Yes, it’s about that time for our Galaxy S9 Plus vs Note 8 comparison! One of the most important questions we get on social media is whether it’s worth upgrading to a new Galaxy S9+. Our review was mostly focused on answering this from a Galaxy S perspective, but that wasn’t really the hottest Galaxy in town.
Phablets, phablets… They’ve got their benefits, and their complications. These two are some of the most expensive money can buy, but also the most useful.
In the hand, both devices feel literally the same. The Note 8 has sharper corners, but the aluminum trim feels just as pronounced on both, though I do hear the Galaxy S9 brings a stronger build of aluminum. Same glass on glass sandwich across the board, same love for fingerprints and smudges, so I’d stick to another color variant that’s not black if I were you. On either phone.
Dimension wise the Galaxy Note 8 is actually the larger phone overall. We’re talking 4mm taller, 1mm wider, 0.01mm thicker, and 6 grams heavier. A complete oddity since the Galaxy S9+ has a 6% larger battery. The Note 8’s gorgeous Infinity Display is also slightly larger at 6.3-inches diagonal vs 6.2 on the S9 Plus, but both sport the same Super AMOLED technology, the same QuadHD+ resolution capabilities, and also Corning Gorilla Glass 5.
Storage options start at 64GB (expandable), and the 6 gigs of RAM are also the same. Wi-Fi and Bluetooth antennas are the same spec at A/C and 5GHz respectively. Both devices are also IP68 water and dust resistant, and support fast and wireless charging.
Really what makes the Galaxy Note 8 stand out is the S Pen. This feature alone turns this phone into that productivity workhorse that you’d like to bring around to doodle notes or sign a PDF… but… that’s it. After using a Galaxy Note for the past 6 generations, I will say that it’s nice to have the S Pen, but I rarely use.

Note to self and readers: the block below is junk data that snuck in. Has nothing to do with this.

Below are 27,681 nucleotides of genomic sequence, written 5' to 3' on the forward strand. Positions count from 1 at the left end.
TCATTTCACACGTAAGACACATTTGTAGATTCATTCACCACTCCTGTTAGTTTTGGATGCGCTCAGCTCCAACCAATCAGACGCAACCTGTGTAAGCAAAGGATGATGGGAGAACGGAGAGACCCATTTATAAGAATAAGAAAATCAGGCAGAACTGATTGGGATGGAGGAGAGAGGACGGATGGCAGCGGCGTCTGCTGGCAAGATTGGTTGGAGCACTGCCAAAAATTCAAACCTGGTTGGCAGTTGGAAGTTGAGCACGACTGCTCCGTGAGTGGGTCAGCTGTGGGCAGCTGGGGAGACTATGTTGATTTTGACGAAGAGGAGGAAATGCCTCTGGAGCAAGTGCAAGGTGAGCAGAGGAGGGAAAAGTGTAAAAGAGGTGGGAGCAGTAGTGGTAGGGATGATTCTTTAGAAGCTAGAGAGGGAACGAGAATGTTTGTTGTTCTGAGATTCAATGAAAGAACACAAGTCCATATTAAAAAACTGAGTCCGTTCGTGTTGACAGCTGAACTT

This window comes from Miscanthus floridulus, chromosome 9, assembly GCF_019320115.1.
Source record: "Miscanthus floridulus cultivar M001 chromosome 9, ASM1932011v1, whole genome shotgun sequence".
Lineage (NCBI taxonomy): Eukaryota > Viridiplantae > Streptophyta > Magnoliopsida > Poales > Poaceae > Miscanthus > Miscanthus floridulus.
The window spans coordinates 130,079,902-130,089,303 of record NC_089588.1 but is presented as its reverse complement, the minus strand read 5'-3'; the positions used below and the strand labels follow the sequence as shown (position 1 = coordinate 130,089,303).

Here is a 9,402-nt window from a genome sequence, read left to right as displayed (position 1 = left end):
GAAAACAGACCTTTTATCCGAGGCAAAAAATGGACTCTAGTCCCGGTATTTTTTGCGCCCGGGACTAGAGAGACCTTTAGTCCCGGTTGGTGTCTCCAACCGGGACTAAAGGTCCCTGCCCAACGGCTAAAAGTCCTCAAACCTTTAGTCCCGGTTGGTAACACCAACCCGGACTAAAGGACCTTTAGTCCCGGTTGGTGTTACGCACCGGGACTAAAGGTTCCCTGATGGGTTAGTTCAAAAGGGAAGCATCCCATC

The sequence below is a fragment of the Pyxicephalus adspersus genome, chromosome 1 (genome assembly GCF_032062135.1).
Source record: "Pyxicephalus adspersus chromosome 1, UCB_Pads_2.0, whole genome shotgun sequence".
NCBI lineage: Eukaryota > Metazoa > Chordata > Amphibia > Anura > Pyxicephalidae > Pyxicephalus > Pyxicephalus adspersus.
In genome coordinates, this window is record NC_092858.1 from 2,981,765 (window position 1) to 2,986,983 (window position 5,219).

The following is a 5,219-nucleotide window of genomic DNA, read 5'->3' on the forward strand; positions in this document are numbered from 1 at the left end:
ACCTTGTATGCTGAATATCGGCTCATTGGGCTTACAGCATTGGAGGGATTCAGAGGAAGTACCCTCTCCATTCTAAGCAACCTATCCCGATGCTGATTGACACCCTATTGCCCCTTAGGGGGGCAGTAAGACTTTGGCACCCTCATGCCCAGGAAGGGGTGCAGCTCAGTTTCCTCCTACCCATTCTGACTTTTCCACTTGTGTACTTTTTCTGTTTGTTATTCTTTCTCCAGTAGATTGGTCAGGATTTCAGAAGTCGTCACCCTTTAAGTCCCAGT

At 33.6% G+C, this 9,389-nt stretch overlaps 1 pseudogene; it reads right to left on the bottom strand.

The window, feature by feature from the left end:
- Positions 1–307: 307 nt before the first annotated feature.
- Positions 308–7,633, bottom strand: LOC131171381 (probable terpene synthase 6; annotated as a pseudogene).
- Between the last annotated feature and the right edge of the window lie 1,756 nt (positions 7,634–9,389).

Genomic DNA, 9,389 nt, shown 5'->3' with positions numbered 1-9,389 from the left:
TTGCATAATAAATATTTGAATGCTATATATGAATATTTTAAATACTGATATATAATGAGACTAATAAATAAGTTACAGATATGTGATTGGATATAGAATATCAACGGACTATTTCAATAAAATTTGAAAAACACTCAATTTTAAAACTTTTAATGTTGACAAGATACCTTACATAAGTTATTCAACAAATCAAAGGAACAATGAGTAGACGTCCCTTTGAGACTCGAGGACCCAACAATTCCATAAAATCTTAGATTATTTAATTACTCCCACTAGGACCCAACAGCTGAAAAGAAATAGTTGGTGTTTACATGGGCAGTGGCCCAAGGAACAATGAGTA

The Galaxy S9+ on the other hand might look similar, but its benefits are significant. The new Qualcomm Snapdragon 845 processor is not just 25% faster, but also more battery efficient. It also supports faster Gigabit LTE speeds.
It also solves our main complaints about the Note 8. The Galaxy S9 finally brings stereo speakers for more immersive content consumption, with support for Dolby ATMOS. The fingerprint scanner is now placed where regular human hands can reach, where that proves to be a serious chore on the Galaxy Note 8. The Galaxy S9 even has Intelligent Scan to blend facial recognition with the Iris Scanner, where the Note 8 only has the later.
Hardware isn’t the only thing that improved. One of our biggest complaints about Galaxy Notes is software updates. Sure the Galaxy S9+ is still a version behind in Oreo, but I’d call that a better option than being a year behind with Nougat on the Note 8.
What’s interesting is that Samsung Experience 9 on the S9 is pretty much the Oreo version of Experience 8.5 on the Note 8. It means that everything we praised about the Note 8 is now reaching the Galaxy S. Things like the broader grid for the launcher is now reaching the S9. App Pairs are also being ported from the Note 8 to the Galaxy S9 as well.